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27 November 2013 12:59 pm ,
Vol. 342 ,
Science has exposed a thriving academic black market in China involving shady agencies, corrupt scientists, and...
Paper-selling agencies flourish in the aura of reputable businesses. For some scientists, it may be difficult to tell...
The new head of the National Center for Science Education promises to "fight the good fight" against attacks on...
Analyses of the H7N9 strains isolated from four new cases show that the virus is evolving rapidly, heightening anxiety...
In 2009, Jack Szostak shared a Nobel Prize for his part in discovering the role of telomeres, the end bits of...
Featuring the first lunar rover in 40 years, Chang'e-3 is seen as an important milestone on China's quest to send a...
Data collected by satellites and floating probes have chronicled a 2-decade rise in the temperature and thickness of a...
Cholesterol, the artery-clogging molecule that contributes to cardiovascular disease, has another nasty trick up its...
- 27 November 2013 12:59 pm , Vol. 342 , #6162
- About Us
Probing the Riddle of Relapse
16 February 2001 7:00 pm
Even after drug addicts beat their habits, they face a daunting challenge: simply returning to the place where they took drugs can trigger irresistible cravings that may lead to relapse. Now neurobiologists have shown that lab rats respond in the same way, even after months of abstinence, making those animals a potentially valuable tool for finding ways to help former addicts stay clean.
It was already clear that rats and humans respond to cocaine in similar ways: Both get a boost of energy from the drug, develop tolerance for it, and show signs of addiction. Cocaine appears to boost levels of the neurotransmitter dopamine in the brain in both species, and both will actively seek the drug. For rats, that usually means pressing a lever to get an injection of cocaine.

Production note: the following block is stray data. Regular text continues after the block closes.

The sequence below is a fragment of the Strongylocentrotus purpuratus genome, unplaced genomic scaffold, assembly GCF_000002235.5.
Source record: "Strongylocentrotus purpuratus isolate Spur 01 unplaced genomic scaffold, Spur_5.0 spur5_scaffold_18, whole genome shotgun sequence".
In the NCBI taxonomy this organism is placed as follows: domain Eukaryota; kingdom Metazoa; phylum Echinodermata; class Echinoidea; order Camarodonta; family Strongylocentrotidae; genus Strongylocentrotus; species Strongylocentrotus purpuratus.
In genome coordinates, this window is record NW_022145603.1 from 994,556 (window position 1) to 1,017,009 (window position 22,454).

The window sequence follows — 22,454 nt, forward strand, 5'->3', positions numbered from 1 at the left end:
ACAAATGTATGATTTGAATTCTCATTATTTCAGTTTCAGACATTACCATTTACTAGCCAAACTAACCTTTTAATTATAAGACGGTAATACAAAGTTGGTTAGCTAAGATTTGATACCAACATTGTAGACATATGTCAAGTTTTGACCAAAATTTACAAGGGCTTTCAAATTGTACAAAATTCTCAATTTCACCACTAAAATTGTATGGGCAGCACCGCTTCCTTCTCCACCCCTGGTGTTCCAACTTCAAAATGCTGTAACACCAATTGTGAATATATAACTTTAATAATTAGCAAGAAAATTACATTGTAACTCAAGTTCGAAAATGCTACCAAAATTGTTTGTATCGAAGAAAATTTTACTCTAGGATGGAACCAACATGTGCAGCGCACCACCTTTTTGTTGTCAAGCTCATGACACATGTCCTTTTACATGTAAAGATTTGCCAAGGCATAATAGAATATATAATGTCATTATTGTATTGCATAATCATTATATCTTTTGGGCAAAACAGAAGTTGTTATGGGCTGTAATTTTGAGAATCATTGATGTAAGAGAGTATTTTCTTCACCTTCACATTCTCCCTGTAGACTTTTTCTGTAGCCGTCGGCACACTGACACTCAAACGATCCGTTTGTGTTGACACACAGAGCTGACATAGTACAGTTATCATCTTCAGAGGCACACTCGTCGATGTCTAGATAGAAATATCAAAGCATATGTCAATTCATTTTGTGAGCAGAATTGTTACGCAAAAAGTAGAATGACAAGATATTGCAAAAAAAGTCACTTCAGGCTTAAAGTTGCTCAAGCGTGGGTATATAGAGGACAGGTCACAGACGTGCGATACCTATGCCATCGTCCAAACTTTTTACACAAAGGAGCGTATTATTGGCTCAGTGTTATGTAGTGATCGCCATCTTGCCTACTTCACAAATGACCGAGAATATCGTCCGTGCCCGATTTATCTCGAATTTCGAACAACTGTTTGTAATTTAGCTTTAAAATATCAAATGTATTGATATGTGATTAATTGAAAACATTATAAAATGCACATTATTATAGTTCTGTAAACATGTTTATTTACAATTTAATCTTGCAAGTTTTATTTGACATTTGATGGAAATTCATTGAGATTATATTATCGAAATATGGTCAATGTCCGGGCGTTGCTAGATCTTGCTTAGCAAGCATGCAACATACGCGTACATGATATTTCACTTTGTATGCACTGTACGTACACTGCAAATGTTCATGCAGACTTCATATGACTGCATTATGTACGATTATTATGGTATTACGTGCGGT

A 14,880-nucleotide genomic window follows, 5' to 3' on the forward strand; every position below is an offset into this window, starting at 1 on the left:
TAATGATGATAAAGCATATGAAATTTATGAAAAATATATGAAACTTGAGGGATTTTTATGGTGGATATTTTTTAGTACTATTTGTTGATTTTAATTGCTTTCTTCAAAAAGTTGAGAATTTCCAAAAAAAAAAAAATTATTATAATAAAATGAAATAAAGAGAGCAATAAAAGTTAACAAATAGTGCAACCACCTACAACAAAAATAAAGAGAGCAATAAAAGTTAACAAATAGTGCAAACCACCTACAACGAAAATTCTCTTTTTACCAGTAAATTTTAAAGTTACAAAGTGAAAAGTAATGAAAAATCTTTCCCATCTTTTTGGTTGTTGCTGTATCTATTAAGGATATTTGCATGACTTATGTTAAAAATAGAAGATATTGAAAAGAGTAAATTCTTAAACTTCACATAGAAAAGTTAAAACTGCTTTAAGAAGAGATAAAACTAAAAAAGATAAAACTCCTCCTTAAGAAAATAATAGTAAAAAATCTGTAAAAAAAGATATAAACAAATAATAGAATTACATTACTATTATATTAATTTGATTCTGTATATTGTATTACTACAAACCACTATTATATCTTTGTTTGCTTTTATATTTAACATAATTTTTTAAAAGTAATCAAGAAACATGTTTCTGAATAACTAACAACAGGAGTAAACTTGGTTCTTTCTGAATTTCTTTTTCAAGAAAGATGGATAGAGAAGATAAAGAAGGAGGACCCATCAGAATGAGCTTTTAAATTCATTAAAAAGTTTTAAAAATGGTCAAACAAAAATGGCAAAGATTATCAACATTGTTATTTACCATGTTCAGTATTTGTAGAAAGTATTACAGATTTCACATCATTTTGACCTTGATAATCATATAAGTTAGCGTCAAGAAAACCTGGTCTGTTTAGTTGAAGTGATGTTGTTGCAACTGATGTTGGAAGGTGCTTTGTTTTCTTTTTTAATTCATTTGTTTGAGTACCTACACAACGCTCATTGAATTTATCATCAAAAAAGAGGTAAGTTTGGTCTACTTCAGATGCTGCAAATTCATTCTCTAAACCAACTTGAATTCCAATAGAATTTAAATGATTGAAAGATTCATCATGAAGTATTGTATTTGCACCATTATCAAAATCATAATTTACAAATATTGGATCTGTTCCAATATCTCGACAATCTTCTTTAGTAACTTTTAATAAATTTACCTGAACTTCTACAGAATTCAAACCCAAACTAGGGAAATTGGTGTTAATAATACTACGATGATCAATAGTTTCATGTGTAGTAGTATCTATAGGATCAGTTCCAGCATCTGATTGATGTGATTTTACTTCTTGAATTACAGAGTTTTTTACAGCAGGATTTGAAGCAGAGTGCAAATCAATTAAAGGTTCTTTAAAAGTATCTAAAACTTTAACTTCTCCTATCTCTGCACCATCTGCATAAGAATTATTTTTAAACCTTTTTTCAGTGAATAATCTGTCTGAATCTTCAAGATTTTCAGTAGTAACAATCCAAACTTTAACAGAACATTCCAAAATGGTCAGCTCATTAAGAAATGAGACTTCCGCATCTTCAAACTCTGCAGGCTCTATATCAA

To see whether rats and people also share similarities when they relapse, a group led by Friedbert Weiss at the Scripps Research Institute in La Jolla, California, taught rats to associate a squirt of cocaine with a tone. Then the researchers withdrew the cocaine and stopped playing the tone. Four months later, the researchers played the tone again. Much like Pavlov's dogs, the rats immediately started pressing a cocaine-delivering lever in response, the researchers report in the 13 February issue of the Proceedings of the National Academy of Sciences.
The similarity between rats and humans appears to be brain-deep. Dopamine-rich regions in the brains of the "relapsed" rats showed chemical signs of increased neural firing. In imaging studies in humans, similar brain regions are turned on when people are suffering from cocaine craving. Furthermore, a drug that muffles cocaine's effects in humans prevented the rats from relapsing.
The identification of what happens in a rat's brain when it falls off the wagon "gives us a target against which we can work to find appropriate medications to deal with relapse," says Alan Leshner, director of the National Institute on Drug Abuse in Bethesda, Maryland.